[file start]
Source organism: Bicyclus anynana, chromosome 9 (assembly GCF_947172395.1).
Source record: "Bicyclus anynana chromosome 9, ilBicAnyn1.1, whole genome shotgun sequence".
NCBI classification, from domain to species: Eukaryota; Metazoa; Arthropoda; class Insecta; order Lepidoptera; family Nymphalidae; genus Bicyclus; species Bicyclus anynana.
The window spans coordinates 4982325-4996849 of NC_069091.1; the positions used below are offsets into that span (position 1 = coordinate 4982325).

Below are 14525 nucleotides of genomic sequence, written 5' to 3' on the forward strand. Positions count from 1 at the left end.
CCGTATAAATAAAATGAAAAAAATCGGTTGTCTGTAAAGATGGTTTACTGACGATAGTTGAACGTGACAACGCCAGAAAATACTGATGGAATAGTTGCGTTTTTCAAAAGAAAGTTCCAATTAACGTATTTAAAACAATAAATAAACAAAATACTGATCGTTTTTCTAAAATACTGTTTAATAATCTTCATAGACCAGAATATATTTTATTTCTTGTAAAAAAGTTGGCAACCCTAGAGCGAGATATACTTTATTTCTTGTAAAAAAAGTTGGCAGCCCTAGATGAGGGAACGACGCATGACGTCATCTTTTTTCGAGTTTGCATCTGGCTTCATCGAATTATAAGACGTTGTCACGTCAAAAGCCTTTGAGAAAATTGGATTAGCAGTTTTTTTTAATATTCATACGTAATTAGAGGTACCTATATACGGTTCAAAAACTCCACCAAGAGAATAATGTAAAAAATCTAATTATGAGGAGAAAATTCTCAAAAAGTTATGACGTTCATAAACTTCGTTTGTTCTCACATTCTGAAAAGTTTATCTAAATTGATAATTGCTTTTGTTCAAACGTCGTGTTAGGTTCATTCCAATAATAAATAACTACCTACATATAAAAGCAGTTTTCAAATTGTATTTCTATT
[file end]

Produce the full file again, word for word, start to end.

Source organism: Bicyclus anynana, chromosome 9 (assembly GCF_947172395.1).
Source record: "Bicyclus anynana chromosome 9, ilBicAnyn1.1, whole genome shotgun sequence".
NCBI classification, from domain to species: Eukaryota; Metazoa; Arthropoda; class Insecta; order Lepidoptera; family Nymphalidae; genus Bicyclus; species Bicyclus anynana.
The window spans coordinates 4982325-4996849 of NC_069091.1; the positions used below are offsets into that span (position 1 = coordinate 4982325).

Below are 14525 nucleotides of genomic sequence, written 5' to 3' on the forward strand. Positions count from 1 at the left end.
CCGTATAAATAAAATGAAAAAAATCGGTTGTCTGTAAAGATGGTTTACTGACGATAGTTGAACGTGACAACGCCAGAAAATACTGATGGAATAGTTGCGTTTTTCAAAAGAAAGTTCCAATTAACGTATTTAAAACAATAAATAAACAAAATACTGATCGTTTTTCTAAAATACTGTTTAATAATCTTCATAGACCAGAATATATTTTATTTCTTGTAAAAAAGTTGGCAACCCTAGAGCGAGATATACTTTATTTCTTGTAAAAAAAGTTGGCAGCCCTAGATGAGGGAACGACGCATGACGTCATCTTTTTTCGAGTTTGCATCTGGCTTCATCGAATTATAAGACGTTGTCACGTCAAAAGCCTTTGAGAAAATTGGATTAGCAGTTTTTTTTAATATTCATACGTAATTAGAGGTACCTATATACGGTTCAAAAACTCCACCAAGAGAATAATGTAAAAAATCTAATTATGAGGAGAAAATTCTCAAAAAGTTATGACGTTCATAAACTTCGTTTGTTCTCACATTCTGAAAAGTTTATCTAAATTGATAATTGCTTTTGTTCAAACGTCGTGTTAGGTTCATTCCAATAATAAATAACTACCTACATATAAAAGCAGTTTTCAAATTGTATTTCTATT